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Later Life Planning

How to plan ahead for common concerns at the end of life

Why bother with an Advance Care Directive?

Ever wonder what it might be like if we were sick or injured or unconscious and couldn't talk to the people taking care of us, to tell them what matters most? While it may be uncomfortable to think about, unfortunately there is no guarantee that we won't encounter that scenario. Thinking ahead about your wishes and preferences, deciding what's most important to you when facing those hard decisions, lets you work though those situations before they ever happen. It can also relieve your loved ones from worry or guilt.

Writing down what you want in an Advance Care Directive, choosing a Healthcare Agent and sharing with them what's most important to you, is how we make it possible for emergency personnel, medical staff, and your loved ones to act in an emergency according to your wishes.

It's a very good idea for every adult to have an Advance Health Care Directive and to choose a Healthcare Agent. These are not just for seniors - adventurous 18-year-olds, parents of young children,  middle-aged people in the "sandwich generation", and the rest of us need them too.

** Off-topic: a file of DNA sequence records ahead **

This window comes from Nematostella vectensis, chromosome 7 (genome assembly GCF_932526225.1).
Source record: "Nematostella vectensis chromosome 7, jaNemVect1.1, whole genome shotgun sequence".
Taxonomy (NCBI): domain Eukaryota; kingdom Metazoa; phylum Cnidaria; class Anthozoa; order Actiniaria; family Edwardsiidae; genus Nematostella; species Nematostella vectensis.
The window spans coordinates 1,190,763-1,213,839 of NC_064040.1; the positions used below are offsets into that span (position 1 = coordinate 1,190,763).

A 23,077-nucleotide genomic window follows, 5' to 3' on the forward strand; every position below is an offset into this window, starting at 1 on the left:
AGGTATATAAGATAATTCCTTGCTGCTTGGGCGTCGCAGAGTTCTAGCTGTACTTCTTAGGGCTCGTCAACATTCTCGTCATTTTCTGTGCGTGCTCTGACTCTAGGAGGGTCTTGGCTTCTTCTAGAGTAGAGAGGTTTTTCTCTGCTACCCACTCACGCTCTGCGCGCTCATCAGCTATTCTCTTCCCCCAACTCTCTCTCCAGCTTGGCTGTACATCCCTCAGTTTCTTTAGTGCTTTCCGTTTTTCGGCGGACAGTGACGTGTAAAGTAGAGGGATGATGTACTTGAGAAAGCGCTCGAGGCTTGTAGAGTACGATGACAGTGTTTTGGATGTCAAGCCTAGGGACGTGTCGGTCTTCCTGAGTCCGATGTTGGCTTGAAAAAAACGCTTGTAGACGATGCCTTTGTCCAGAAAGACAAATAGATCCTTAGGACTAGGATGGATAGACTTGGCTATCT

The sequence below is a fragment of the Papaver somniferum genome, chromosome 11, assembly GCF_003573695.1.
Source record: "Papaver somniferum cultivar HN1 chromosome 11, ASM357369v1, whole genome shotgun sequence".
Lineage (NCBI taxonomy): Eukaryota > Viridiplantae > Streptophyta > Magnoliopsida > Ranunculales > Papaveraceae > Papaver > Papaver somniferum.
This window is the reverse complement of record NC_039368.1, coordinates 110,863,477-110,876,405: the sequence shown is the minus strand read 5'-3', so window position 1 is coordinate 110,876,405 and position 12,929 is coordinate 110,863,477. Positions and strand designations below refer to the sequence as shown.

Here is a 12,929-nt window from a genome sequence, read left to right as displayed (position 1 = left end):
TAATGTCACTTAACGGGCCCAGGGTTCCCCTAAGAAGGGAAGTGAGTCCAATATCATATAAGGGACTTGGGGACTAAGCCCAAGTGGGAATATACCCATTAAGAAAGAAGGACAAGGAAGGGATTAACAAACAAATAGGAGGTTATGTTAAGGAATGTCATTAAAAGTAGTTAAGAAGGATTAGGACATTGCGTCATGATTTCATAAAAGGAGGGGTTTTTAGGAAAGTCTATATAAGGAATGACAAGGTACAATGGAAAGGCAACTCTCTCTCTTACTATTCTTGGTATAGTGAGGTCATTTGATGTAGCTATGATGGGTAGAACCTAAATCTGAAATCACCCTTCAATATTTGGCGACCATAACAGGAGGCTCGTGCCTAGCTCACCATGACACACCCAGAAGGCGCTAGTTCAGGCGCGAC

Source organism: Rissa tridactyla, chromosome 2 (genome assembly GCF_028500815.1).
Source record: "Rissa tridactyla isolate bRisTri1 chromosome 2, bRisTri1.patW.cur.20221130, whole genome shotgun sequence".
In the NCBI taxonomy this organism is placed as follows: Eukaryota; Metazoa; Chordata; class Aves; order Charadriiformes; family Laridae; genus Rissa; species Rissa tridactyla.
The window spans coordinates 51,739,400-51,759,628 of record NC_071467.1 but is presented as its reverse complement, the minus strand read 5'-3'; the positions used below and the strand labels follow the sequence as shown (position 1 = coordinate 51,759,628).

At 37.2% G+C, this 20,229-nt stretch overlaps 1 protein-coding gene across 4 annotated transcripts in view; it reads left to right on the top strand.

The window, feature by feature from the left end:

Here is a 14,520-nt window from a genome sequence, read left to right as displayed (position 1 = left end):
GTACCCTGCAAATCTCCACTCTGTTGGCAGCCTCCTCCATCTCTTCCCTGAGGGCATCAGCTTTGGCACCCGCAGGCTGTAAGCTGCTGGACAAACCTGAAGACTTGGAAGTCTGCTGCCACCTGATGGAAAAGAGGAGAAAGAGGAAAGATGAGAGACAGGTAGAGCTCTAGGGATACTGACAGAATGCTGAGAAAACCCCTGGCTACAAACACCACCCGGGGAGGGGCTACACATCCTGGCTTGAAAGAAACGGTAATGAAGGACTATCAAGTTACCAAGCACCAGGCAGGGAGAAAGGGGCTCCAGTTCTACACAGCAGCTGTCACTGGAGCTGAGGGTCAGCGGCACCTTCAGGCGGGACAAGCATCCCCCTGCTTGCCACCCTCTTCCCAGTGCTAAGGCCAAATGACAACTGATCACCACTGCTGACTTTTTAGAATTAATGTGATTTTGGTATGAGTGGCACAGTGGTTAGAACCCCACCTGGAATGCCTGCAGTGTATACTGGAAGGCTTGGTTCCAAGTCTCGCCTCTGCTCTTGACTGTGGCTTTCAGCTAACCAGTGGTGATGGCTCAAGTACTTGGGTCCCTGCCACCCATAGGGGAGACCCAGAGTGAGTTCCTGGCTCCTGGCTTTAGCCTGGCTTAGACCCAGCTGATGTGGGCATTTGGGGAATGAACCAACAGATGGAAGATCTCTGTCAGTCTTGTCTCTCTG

There are many ways to explore people's preferences for care when they become seriously ill, or face a medical emergency. Sometimes all it takes is to begin a conversation (even if that feels difficult or awkward).


"Go Wish" is a light-hearted interactive game from the Coda Alliance. It can be played online for free:


Printable / downloadable conversation starter kits are available from both the Conversation Project and the Institute for Healthcare Improvement are available in many languages (including Spanish, Portuguese, Chinese, Korean, Vietnamese, Japanese, Hindi, Arabic, Russian, Hebrew, Kreyol, French and German).

Health Translations offers guides for advance care planning in many languages, including Croatian, Greek, Italian, Macedonian, Polish, Serbian and Tagalog. Those are written for Australia - while the laws and regulations are different in the U.S., the questions to ask and things to consider are universal.


Sometimes a group conversation can be the easiest place to start. The Coalition for Compassionate Care of California's multi-page "Talking it Over" Guide is particularly useful for congregations, senior centers, or other organizations that want to support each other with advance care planning..


Even if you have clarified what's important to you, it can still be difficult to talk about the end of life with family and friends. These resources from the National Hospice and Palliative Care Organization may help overcome awkwardness or tension:

And this may help to open the conversation with your health care team:

Advance Care Directives for People with Mental Illness


A Psychiatric Advance Care Directive performs similar services for people whose mental illness might, at times, get in the way of making informed decisions about their care. It can cover issues like psychiatric medications and/or hospitalization for a psychological crisis, as well as inform your health care team on how you wish to be treated in an emergency situation.

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